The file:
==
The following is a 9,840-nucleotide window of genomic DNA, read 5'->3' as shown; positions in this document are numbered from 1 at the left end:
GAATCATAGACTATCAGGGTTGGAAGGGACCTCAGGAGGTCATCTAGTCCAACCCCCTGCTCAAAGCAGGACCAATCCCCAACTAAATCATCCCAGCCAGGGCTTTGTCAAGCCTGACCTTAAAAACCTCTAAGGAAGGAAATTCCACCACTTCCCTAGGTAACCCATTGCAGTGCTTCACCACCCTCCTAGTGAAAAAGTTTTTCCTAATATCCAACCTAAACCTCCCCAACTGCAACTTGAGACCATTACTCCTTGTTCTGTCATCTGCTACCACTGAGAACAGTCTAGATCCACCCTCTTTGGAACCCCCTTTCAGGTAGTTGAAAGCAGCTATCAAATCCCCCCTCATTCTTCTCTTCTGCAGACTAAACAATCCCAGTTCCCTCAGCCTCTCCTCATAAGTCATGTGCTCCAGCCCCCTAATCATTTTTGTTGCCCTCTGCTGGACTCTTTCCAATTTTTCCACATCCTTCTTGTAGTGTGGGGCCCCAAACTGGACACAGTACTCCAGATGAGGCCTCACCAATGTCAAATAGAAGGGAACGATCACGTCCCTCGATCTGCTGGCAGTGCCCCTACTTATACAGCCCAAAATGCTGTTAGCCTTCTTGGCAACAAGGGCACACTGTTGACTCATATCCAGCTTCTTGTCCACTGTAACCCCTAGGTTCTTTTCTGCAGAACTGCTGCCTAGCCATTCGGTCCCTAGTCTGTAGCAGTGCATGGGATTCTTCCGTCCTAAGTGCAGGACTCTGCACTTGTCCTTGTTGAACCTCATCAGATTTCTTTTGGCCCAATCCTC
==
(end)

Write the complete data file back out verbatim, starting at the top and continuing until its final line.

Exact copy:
The following is a 9,840-nucleotide window of genomic DNA, read 5'->3' as shown; positions in this document are numbered from 1 at the left end:
GAATCATAGACTATCAGGGTTGGAAGGGACCTCAGGAGGTCATCTAGTCCAACCCCCTGCTCAAAGCAGGACCAATCCCCAACTAAATCATCCCAGCCAGGGCTTTGTCAAGCCTGACCTTAAAAACCTCTAAGGAAGGAAATTCCACCACTTCCCTAGGTAACCCATTGCAGTGCTTCACCACCCTCCTAGTGAAAAAGTTTTTCCTAATATCCAACCTAAACCTCCCCAACTGCAACTTGAGACCATTACTCCTTGTTCTGTCATCTGCTACCACTGAGAACAGTCTAGATCCACCCTCTTTGGAACCCCCTTTCAGGTAGTTGAAAGCAGCTATCAAATCCCCCCTCATTCTTCTCTTCTGCAGACTAAACAATCCCAGTTCCCTCAGCCTCTCCTCATAAGTCATGTGCTCCAGCCCCCTAATCATTTTTGTTGCCCTCTGCTGGACTCTTTCCAATTTTTCCACATCCTTCTTGTAGTGTGGGGCCCCAAACTGGACACAGTACTCCAGATGAGGCCTCACCAATGTCAAATAGAAGGGAACGATCACGTCCCTCGATCTGCTGGCAGTGCCCCTACTTATACAGCCCAAAATGCTGTTAGCCTTCTTGGCAACAAGGGCACACTGTTGACTCATATCCAGCTTCTTGTCCACTGTAACCCCTAGGTTCTTTTCTGCAGAACTGCTGCCTAGCCATTCGGTCCCTAGTCTGTAGCAGTGCATGGGATTCTTCCGTCCTAAGTGCAGGACTCTGCACTTGTCCTTGTTGAACCTCATCAGATTTCTTTTGGCCCAATCCTC